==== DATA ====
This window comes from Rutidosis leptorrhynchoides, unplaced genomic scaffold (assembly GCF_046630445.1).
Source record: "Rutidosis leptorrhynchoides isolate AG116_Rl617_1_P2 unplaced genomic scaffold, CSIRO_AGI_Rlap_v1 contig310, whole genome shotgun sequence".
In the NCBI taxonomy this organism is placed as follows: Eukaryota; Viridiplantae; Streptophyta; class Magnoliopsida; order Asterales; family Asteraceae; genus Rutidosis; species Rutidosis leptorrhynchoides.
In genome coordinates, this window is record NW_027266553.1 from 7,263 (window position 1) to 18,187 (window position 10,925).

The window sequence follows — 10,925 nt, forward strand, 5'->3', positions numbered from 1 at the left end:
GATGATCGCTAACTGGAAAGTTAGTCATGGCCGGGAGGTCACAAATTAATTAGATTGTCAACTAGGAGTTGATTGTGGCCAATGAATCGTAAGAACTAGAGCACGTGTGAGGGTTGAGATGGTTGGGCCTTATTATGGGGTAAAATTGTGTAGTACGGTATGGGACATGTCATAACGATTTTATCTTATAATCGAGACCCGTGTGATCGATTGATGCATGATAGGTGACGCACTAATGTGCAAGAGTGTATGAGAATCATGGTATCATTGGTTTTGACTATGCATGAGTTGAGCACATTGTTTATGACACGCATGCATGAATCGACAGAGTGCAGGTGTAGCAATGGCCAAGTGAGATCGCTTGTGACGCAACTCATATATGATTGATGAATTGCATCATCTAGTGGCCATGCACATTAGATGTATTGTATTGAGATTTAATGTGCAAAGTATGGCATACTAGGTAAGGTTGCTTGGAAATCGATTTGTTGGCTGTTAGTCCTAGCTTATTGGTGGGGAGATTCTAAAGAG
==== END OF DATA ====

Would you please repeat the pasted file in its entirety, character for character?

This window comes from Rutidosis leptorrhynchoides, unplaced genomic scaffold (assembly GCF_046630445.1).
Source record: "Rutidosis leptorrhynchoides isolate AG116_Rl617_1_P2 unplaced genomic scaffold, CSIRO_AGI_Rlap_v1 contig310, whole genome shotgun sequence".
In the NCBI taxonomy this organism is placed as follows: Eukaryota; Viridiplantae; Streptophyta; class Magnoliopsida; order Asterales; family Asteraceae; genus Rutidosis; species Rutidosis leptorrhynchoides.
In genome coordinates, this window is record NW_027266553.1 from 7,263 (window position 1) to 18,187 (window position 10,925).

The window sequence follows — 10,925 nt, forward strand, 5'->3', positions numbered from 1 at the left end:
GATGATCGCTAACTGGAAAGTTAGTCATGGCCGGGAGGTCACAAATTAATTAGATTGTCAACTAGGAGTTGATTGTGGCCAATGAATCGTAAGAACTAGAGCACGTGTGAGGGTTGAGATGGTTGGGCCTTATTATGGGGTAAAATTGTGTAGTACGGTATGGGACATGTCATAACGATTTTATCTTATAATCGAGACCCGTGTGATCGATTGATGCATGATAGGTGACGCACTAATGTGCAAGAGTGTATGAGAATCATGGTATCATTGGTTTTGACTATGCATGAGTTGAGCACATTGTTTATGACACGCATGCATGAATCGACAGAGTGCAGGTGTAGCAATGGCCAAGTGAGATCGCTTGTGACGCAACTCATATATGATTGATGAATTGCATCATCTAGTGGCCATGCACATTAGATGTATTGTATTGAGATTTAATGTGCAAAGTATGGCATACTAGGTAAGGTTGCTTGGAAATCGATTTGTTGGCTGTTAGTCCTAGCTTATTGGTGGGGAGATTCTAAAGAG